Longtime LA radio shock jock Tom Leykis returns Monday, April 2nd at 3 PM Pacific time, uncut and uncensored, with a daily show produced specifically for internet distribution at http://www.blowmeuptom.com/
My guru Dad, Longtime LA radio shock jock Tom Leykis takes his show to the internet beginning on April 2nd.
After 21 years of outraging Southern California drive time radio listeners, Tom Leykis left the air in February of 2009. And, as so often happens in the radio business, listeners were left wondering why he was gone and where he went.
The answers will be found when Leykis returns for a new daily show after an amazing 37 months off the air when The Tom Leykis Show on April 2nd at 3 PM Pacific time. And this time, hes taking no chances of being made invisible again by the brick-and-mortar terrestrial radio industry because the show will be heard live and on 24/7 streamed replays at http://www.blowmeuptom.com/ as well as through media players such as the TuneIn application for Android phones and iPhones, but not on radio.
Leykis, who for 12 years was one of LAs top-rated afternoon radio personalities on LAs former KLSX 97.1 FM (and who for eight years was the afternoon counterpart to Howard Sterns legendary morning show), suddenly left the air when the stations owner, CBS Radio, decided for economic reasons to change the stations format to top-40.
So why didnt Leykis, who had never in his career been out of work for more than a few months, simply go to another radio station and pick up where he left off? It was because he had signed a five-year guaranteed contract to provide his daily show and any potential streams or podcasts exclusively to CBS. The result was that, when KLSX changed format, Leykis was paid his full salary to do absolutely nothing from 2009 until March 31st 2012, which is one week from Saturday.
After taking a few months off, I took a good hard look at the radio business that Ive loved since I was a kid and realized that its now in a world of hurt. Deregulation of the broadcasting business allowed companies that once owned a dozen radio stations to, within about a decade, own hundreds of stations, Leykis says.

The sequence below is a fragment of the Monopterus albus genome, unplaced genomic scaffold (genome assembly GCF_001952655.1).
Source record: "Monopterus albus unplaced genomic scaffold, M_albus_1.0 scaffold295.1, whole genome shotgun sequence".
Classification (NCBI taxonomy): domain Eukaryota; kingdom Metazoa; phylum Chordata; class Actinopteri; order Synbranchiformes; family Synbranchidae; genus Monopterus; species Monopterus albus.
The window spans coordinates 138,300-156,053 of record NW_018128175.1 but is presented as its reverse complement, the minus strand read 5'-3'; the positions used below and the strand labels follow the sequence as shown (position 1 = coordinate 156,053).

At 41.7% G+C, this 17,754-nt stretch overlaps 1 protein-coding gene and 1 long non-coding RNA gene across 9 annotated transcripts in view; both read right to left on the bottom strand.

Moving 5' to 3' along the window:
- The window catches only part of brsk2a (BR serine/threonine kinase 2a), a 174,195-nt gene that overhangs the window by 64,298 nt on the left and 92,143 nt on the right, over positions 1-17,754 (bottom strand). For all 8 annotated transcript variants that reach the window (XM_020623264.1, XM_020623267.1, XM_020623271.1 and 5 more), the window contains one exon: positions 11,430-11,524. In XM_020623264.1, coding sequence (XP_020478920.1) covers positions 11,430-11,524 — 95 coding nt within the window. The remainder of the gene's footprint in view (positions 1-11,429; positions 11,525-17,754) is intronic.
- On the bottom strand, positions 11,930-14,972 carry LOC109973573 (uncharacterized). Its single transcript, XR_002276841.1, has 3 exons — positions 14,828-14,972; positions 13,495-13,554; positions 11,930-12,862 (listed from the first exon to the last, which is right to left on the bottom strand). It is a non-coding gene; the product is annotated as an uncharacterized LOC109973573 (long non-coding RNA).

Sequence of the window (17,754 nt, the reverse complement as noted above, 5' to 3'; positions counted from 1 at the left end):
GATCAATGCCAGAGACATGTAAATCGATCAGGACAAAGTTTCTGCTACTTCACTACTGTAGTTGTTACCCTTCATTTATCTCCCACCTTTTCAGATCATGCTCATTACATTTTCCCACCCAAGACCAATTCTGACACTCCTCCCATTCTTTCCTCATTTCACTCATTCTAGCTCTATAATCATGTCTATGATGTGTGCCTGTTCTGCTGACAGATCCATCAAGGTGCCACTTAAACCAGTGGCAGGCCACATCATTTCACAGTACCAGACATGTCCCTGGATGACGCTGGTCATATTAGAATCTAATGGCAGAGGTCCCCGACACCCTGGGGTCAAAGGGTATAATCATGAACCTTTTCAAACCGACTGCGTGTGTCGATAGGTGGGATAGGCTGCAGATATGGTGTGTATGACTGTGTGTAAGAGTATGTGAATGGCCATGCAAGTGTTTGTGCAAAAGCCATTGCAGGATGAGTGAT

And they didnt buy those stations with money stashed in a mattress. The companies borrowed money and, in many cases, are in economic situations that mirror those of the underwater homeowners we read so much about.
So Leykis, as he has so many times in his career, decided to reinvent himself as an entrepreneur, creating his internet audio content company The New Normal (http://www.newnormalnetwork.com/) in 2010.
Leykis says that, rather than feeling like punishment, having three years off with full pay has been liberating.
Imagine having three years to learn as much as you can about new ways of doing things, about what is possible, as well as having time to relax and refresh, he says.
What I found, says Leykis, was that, unlike radio, we start with a clean balance sheet and that we can produce the same or better content without real estate, without big, expensive and outdated equipment such as transmitters and satellite dishes, and without government regulation. We can be heard anywhere in the world rather than in select radio markets. We can produce technically better-sounding audio content more cheaply and we dont have limitations as to content or what kinds or advertising we can accept. And we dont have to answer to the FCC.
Tom Leykis (Twitter: @TomLeykis) sees another benefit too. Because we dont start with a mountain of debt, beholden to private equity groups or hedge funds, we can sell advertising at a far more reasonable price than a local radio station, he says.
We are offering special rates to small and medium sized businesses that feel that theyve been shut out from radio advertising over recent years by stations who need to keep pushing ad rates higher just to pay their Wall Street debt service, Leykis says. The New Normal has set up a special phone number for businesses who are looking for an alternative to radio advertising: (818) 52-RADIO (527-2346).
And what about the recent controversies involving Rush Limbaugh or KFI Radios John & Ken Show? Those are good examples of the influence of large conglomerate ownership of the broadcasting industry, says Leykis. Whether you agree with what those hosts said or not, what made talk radio great for all those years was the ability to be outrageous and to not have to apologize for it. Thats another great reason for moving my business to the internet.
Is he excited to be returning to doing a daily call-in show? Absolutely, he says, but this time its as much about taking pride of ownership as it is about doing an outrageous show.“Imagine having three years to learn as much as you can about new ways of doing things, about what is possible, as well as having time to relax and refresh.”